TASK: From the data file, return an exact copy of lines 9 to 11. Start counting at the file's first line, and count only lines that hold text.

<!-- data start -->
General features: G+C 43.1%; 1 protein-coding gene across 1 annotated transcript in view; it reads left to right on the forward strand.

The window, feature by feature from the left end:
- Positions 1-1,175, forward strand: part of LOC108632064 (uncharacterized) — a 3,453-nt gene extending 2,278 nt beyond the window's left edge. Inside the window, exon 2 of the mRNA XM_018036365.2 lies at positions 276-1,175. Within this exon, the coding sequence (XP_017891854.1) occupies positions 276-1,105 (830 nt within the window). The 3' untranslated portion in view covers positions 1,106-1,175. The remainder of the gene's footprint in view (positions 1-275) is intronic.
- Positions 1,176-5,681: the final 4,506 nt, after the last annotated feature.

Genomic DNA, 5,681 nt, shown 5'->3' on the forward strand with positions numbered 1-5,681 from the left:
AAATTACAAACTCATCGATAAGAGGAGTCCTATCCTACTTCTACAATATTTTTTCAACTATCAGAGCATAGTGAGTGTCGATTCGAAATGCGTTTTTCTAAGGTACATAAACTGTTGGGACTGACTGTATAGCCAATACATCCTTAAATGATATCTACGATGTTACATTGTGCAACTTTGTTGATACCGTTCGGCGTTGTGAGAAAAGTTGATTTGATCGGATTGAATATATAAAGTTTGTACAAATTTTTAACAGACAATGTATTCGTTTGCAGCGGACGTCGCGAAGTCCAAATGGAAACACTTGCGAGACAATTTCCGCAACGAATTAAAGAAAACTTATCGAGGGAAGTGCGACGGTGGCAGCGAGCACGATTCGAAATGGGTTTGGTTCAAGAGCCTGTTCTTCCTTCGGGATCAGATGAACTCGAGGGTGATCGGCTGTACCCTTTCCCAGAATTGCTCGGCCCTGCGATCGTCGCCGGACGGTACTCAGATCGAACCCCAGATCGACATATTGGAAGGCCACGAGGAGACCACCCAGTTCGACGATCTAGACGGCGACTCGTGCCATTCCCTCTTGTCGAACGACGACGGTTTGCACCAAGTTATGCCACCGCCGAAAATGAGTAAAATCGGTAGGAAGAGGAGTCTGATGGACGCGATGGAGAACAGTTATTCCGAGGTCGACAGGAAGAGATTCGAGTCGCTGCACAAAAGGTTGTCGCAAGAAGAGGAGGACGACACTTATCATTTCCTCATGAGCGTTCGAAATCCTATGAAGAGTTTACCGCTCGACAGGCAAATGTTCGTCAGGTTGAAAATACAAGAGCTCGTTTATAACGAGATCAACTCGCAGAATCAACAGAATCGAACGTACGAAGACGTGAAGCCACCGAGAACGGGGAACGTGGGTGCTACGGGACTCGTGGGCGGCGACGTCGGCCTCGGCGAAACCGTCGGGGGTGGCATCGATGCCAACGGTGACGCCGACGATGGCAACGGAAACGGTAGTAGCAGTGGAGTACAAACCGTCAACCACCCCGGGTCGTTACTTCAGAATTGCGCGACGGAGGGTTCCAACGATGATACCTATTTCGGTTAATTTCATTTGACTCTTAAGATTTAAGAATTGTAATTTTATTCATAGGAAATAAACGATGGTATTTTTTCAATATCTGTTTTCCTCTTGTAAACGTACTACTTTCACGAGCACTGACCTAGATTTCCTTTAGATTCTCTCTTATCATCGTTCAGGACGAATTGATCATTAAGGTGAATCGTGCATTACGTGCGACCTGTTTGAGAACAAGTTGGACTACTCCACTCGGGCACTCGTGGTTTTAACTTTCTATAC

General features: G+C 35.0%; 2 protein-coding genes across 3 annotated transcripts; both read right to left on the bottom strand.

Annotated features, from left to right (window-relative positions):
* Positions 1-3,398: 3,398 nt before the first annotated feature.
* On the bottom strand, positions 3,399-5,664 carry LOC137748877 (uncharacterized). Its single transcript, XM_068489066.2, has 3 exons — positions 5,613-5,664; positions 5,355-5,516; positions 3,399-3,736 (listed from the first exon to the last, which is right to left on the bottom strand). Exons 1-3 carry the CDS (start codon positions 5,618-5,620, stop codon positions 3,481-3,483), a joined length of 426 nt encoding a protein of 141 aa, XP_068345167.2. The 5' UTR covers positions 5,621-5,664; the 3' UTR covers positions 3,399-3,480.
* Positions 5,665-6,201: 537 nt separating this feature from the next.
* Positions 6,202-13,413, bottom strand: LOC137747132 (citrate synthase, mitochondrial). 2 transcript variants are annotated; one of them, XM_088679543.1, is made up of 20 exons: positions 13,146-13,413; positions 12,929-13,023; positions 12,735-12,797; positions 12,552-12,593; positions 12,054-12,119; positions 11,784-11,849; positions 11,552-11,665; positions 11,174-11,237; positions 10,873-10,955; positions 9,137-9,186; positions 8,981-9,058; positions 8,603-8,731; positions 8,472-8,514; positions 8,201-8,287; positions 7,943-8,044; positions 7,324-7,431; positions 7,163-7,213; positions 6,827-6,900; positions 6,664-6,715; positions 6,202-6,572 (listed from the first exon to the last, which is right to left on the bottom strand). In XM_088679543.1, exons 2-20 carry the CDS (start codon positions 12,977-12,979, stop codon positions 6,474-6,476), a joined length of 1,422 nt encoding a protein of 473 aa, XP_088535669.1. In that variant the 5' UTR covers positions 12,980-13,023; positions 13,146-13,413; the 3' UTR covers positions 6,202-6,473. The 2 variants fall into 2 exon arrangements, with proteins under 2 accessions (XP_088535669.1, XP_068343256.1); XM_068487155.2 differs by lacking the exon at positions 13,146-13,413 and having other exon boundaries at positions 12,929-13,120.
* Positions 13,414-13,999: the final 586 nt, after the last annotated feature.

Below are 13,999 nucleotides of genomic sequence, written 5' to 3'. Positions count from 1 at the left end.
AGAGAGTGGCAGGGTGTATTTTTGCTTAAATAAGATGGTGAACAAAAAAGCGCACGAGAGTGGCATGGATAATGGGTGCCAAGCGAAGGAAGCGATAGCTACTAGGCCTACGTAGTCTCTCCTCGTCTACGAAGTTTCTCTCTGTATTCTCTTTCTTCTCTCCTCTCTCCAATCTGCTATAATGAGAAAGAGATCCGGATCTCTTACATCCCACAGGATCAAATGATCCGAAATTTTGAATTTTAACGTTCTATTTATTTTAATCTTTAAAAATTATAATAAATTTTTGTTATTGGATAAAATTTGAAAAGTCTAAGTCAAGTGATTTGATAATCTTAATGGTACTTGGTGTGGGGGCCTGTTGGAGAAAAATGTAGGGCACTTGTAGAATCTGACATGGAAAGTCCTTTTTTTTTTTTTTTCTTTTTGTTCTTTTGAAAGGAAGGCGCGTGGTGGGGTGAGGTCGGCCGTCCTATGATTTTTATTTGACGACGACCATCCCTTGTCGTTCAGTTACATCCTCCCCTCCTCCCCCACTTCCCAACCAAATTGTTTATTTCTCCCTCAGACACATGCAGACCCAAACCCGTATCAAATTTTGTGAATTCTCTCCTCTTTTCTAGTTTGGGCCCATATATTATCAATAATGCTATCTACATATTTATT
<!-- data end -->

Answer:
* Positions 1-3,398: 3,398 nt before the first annotated feature.
* On the bottom strand, positions 3,399-5,664 carry LOC137748877 (uncharacterized). Its single transcript, XM_068489066.2, has 3 exons — positions 5,613-5,664; positions 5,355-5,516; positions 3,399-3,736 (listed from the first exon to the last, which is right to left on the bottom strand). Exons 1-3 carry the CDS (start codon positions 5,618-5,620, stop codon positions 3,481-3,483), a joined length of 426 nt encoding a protein of 141 aa, XP_068345167.2. The 5' UTR covers positions 5,621-5,664; the 3' UTR covers positions 3,399-3,480.
* Positions 5,665-6,201: 537 nt separating this feature from the next.